OBJECTIVES: Early immunomodulator therapy may alter the natural history of Crohn's disease in certain patients. We determined whether immunomodulator use was associated with a lower risk of first surgery among patients with non-stricturing non-penetrating Crohn's disease. METHODS: A total of 159 consecutive patients with non-penetrating non-stricturing Crohn's disease from 1994 to 2005 were retrospectively identified and followed from diagnosis to either first surgery (surgery group) or last clinic follow-up (medication group) in a historical cohort analysis. Immunomodulator use, duration, disease location, age at diagnosis, smoking, family history, and decade of diagnosis were compared. Cox proportional hazards models were adjusted for propensity score to determine whether immunomodulator use lasting >6 months decreased the risk of first surgery and whether duration of therapy affected risk. RESULTS: The median duration of follow-up was similar (6.0 vs. 5.5 years), age at diagnosis 10 years earlier, and isolated colonic disease three times less common (18 vs. 49%) in the surgery group as compared with the medication group. Immunomodulator use increased with time but overall was less common in the surgical group (24 vs. 48%). In the multivariate Cox proportional hazards model immunomodulator use was associated with a lower risk of surgery (hazard ratio, 0.41; 95% confidence interval 0.21-0.81) after adjustment for propensity score. Similarly, risk of surgery declined with duration of use. CONCLUSIONS: Immunomodulator use is associated with a decreased risk of first surgery among patients with non-stricturing non-penetrating CD. Early immunomodulator therapy may be beneficial in preventing first surgery in this population that has yet to develop penetrating or fistulizing complications.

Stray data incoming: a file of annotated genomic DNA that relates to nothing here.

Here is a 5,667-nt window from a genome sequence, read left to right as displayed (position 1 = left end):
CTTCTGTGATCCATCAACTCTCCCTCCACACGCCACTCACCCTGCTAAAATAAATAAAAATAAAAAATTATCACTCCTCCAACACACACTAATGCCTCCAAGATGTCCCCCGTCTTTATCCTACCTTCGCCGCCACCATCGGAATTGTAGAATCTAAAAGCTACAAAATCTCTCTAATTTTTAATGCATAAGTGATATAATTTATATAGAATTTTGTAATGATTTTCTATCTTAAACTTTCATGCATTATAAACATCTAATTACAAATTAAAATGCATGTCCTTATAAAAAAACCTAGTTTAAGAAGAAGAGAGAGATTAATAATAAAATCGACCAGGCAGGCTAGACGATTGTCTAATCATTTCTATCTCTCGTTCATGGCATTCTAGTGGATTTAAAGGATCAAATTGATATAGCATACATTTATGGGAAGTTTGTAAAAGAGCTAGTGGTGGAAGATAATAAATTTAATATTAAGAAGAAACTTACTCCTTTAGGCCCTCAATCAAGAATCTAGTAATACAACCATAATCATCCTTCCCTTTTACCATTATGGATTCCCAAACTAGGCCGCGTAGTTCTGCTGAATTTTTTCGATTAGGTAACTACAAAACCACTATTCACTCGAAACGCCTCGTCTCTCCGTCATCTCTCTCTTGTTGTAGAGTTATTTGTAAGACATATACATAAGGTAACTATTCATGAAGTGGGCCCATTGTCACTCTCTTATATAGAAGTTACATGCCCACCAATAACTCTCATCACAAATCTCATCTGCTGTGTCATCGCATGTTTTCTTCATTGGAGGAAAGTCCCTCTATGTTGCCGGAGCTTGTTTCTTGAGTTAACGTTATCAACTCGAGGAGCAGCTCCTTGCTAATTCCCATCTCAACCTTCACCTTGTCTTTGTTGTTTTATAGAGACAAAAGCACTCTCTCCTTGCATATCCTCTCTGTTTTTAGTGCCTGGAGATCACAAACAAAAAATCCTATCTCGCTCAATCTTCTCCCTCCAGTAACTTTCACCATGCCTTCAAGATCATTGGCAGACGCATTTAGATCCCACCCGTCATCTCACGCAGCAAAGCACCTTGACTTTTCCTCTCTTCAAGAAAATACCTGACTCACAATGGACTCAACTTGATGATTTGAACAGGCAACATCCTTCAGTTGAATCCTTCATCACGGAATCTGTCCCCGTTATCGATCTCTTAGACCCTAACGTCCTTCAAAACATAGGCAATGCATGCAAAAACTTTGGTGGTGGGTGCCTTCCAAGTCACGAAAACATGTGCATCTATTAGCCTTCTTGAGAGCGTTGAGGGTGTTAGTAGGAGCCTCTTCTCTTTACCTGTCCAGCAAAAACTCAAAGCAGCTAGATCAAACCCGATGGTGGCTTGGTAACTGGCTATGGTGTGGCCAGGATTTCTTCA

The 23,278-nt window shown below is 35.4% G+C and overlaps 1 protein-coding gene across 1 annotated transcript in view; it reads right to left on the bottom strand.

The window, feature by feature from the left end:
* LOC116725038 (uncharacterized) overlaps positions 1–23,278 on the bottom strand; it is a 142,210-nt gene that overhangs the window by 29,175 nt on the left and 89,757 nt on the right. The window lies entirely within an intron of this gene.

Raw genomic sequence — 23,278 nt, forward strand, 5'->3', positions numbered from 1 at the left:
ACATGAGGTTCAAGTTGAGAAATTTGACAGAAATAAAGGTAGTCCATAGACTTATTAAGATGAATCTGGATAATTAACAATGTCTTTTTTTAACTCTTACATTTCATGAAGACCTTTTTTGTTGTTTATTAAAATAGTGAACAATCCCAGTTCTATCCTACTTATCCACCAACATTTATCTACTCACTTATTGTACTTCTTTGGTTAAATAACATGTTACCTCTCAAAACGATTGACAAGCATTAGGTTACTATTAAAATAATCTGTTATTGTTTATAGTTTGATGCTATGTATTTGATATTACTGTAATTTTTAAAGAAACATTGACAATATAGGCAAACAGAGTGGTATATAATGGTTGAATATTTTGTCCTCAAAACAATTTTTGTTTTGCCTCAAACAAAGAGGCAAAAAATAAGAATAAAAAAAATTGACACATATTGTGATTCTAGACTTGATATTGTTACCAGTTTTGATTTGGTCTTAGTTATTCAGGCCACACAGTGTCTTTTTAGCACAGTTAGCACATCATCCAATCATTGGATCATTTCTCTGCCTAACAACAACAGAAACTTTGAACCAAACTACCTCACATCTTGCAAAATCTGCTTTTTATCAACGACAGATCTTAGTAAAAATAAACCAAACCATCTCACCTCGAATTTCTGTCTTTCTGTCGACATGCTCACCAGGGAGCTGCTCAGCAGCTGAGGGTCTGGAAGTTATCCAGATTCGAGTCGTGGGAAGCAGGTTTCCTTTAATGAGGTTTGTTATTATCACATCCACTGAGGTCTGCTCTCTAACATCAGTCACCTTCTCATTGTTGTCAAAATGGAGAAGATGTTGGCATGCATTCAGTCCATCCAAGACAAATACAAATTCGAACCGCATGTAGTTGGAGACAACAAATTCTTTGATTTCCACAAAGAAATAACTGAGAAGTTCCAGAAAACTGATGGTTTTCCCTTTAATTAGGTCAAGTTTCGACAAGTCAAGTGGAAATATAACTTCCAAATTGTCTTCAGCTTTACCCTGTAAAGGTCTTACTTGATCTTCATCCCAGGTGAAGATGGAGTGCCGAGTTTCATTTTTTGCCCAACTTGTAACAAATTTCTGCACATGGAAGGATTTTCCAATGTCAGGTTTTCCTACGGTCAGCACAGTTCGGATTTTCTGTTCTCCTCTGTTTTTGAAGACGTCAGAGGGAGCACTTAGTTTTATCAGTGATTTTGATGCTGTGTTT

ASJC Scopus subject areas